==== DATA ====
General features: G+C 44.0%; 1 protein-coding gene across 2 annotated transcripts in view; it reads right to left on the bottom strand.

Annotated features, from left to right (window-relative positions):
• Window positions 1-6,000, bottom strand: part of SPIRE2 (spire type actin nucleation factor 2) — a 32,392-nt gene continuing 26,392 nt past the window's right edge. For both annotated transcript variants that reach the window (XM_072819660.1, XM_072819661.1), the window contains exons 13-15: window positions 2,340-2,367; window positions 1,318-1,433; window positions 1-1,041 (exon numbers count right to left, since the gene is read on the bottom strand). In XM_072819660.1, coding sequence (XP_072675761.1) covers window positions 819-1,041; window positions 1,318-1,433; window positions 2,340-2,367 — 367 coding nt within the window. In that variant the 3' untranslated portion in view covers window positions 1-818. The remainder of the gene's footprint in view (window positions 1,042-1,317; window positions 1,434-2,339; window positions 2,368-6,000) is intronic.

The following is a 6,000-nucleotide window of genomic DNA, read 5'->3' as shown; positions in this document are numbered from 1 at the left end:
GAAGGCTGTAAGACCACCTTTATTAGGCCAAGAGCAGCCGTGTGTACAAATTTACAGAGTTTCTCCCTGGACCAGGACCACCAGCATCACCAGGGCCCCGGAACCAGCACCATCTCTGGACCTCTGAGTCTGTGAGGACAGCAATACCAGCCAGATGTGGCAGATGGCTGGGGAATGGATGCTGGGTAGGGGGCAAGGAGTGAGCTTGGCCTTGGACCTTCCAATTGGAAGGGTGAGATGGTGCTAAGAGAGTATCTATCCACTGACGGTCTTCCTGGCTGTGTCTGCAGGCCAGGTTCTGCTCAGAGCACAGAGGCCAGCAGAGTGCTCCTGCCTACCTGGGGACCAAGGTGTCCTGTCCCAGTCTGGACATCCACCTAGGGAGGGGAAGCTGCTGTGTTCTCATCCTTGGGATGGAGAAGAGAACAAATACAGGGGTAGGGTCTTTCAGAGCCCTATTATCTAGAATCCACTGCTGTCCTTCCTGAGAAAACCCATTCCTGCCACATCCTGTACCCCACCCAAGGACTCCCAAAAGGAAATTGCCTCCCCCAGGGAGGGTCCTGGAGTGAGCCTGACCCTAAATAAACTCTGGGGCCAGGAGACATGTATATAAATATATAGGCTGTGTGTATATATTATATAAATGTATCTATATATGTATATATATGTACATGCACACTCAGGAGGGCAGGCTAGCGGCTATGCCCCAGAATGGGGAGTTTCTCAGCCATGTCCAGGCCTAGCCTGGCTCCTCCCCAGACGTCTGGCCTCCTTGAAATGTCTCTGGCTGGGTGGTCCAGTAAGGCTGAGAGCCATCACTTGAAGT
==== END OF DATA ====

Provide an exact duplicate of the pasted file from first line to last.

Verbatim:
General features: G+C 44.0%; 1 protein-coding gene across 2 annotated transcripts in view; it reads right to left on the bottom strand.

Annotated features, from left to right (window-relative positions):
• Window positions 1-6,000, bottom strand: part of SPIRE2 (spire type actin nucleation factor 2) — a 32,392-nt gene continuing 26,392 nt past the window's right edge. For both annotated transcript variants that reach the window (XM_072819660.1, XM_072819661.1), the window contains exons 13-15: window positions 2,340-2,367; window positions 1,318-1,433; window positions 1-1,041 (exon numbers count right to left, since the gene is read on the bottom strand). In XM_072819660.1, coding sequence (XP_072675761.1) covers window positions 819-1,041; window positions 1,318-1,433; window positions 2,340-2,367 — 367 coding nt within the window. In that variant the 3' untranslated portion in view covers window positions 1-818. The remainder of the gene's footprint in view (window positions 1,042-1,317; window positions 1,434-2,339; window positions 2,368-6,000) is intronic.

The following is a 6,000-nucleotide window of genomic DNA, read 5'->3' as shown; positions in this document are numbered from 1 at the left end:
GAAGGCTGTAAGACCACCTTTATTAGGCCAAGAGCAGCCGTGTGTACAAATTTACAGAGTTTCTCCCTGGACCAGGACCACCAGCATCACCAGGGCCCCGGAACCAGCACCATCTCTGGACCTCTGAGTCTGTGAGGACAGCAATACCAGCCAGATGTGGCAGATGGCTGGGGAATGGATGCTGGGTAGGGGGCAAGGAGTGAGCTTGGCCTTGGACCTTCCAATTGGAAGGGTGAGATGGTGCTAAGAGAGTATCTATCCACTGACGGTCTTCCTGGCTGTGTCTGCAGGCCAGGTTCTGCTCAGAGCACAGAGGCCAGCAGAGTGCTCCTGCCTACCTGGGGACCAAGGTGTCCTGTCCCAGTCTGGACATCCACCTAGGGAGGGGAAGCTGCTGTGTTCTCATCCTTGGGATGGAGAAGAGAACAAATACAGGGGTAGGGTCTTTCAGAGCCCTATTATCTAGAATCCACTGCTGTCCTTCCTGAGAAAACCCATTCCTGCCACATCCTGTACCCCACCCAAGGACTCCCAAAAGGAAATTGCCTCCCCCAGGGAGGGTCCTGGAGTGAGCCTGACCCTAAATAAACTCTGGGGCCAGGAGACATGTATATAAATATATAGGCTGTGTGTATATATTATATAAATGTATCTATATATGTATATATATGTACATGCACACTCAGGAGGGCAGGCTAGCGGCTATGCCCCAGAATGGGGAGTTTCTCAGCCATGTCCAGGCCTAGCCTGGCTCCTCCCCAGACGTCTGGCCTCCTTGAAATGTCTCTGGCTGGGTGGTCCAGTAAGGCTGAGAGCCATCACTTGAAGT